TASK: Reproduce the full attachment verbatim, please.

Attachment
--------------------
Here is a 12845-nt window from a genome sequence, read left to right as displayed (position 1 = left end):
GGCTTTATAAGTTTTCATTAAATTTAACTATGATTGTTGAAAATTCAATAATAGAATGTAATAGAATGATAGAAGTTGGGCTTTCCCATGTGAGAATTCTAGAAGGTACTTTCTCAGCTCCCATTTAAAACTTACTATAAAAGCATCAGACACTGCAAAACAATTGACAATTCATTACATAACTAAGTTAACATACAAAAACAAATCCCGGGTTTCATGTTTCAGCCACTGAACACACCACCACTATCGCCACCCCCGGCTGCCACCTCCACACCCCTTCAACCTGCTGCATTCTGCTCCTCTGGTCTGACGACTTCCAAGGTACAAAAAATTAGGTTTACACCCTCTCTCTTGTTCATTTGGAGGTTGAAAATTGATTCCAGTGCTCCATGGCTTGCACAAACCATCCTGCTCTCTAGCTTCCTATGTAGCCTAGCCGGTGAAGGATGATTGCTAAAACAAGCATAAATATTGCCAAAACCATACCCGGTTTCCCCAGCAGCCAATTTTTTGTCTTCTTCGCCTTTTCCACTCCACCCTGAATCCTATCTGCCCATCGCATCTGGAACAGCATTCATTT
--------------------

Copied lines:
Here is a 12845-nt window from a genome sequence, read left to right as displayed (position 1 = left end):
GGCTTTATAAGTTTTCATTAAATTTAACTATGATTGTTGAAAATTCAATAATAGAATGTAATAGAATGATAGAAGTTGGGCTTTCCCATGTGAGAATTCTAGAAGGTACTTTCTCAGCTCCCATTTAAAACTTACTATAAAAGCATCAGACACTGCAAAACAATTGACAATTCATTACATAACTAAGTTAACATACAAAAACAAATCCCGGGTTTCATGTTTCAGCCACTGAACACACCACCACTATCGCCACCCCCGGCTGCCACCTCCACACCCCTTCAACCTGCTGCATTCTGCTCCTCTGGTCTGACGACTTCCAAGGTACAAAAAATTAGGTTTACACCCTCTCTCTTGTTCATTTGGAGGTTGAAAATTGATTCCAGTGCTCCATGGCTTGCACAAACCATCCTGCTCTCTAGCTTCCTATGTAGCCTAGCCGGTGAAGGATGATTGCTAAAACAAGCATAAATATTGCCAAAACCATACCCGGTTTCCCCAGCAGCCAATTTTTTGTCTTCTTCGCCTTTTCCACTCCACCCTGAATCCTATCTGCCCATCGCATCTGGAACAGCATTCATTT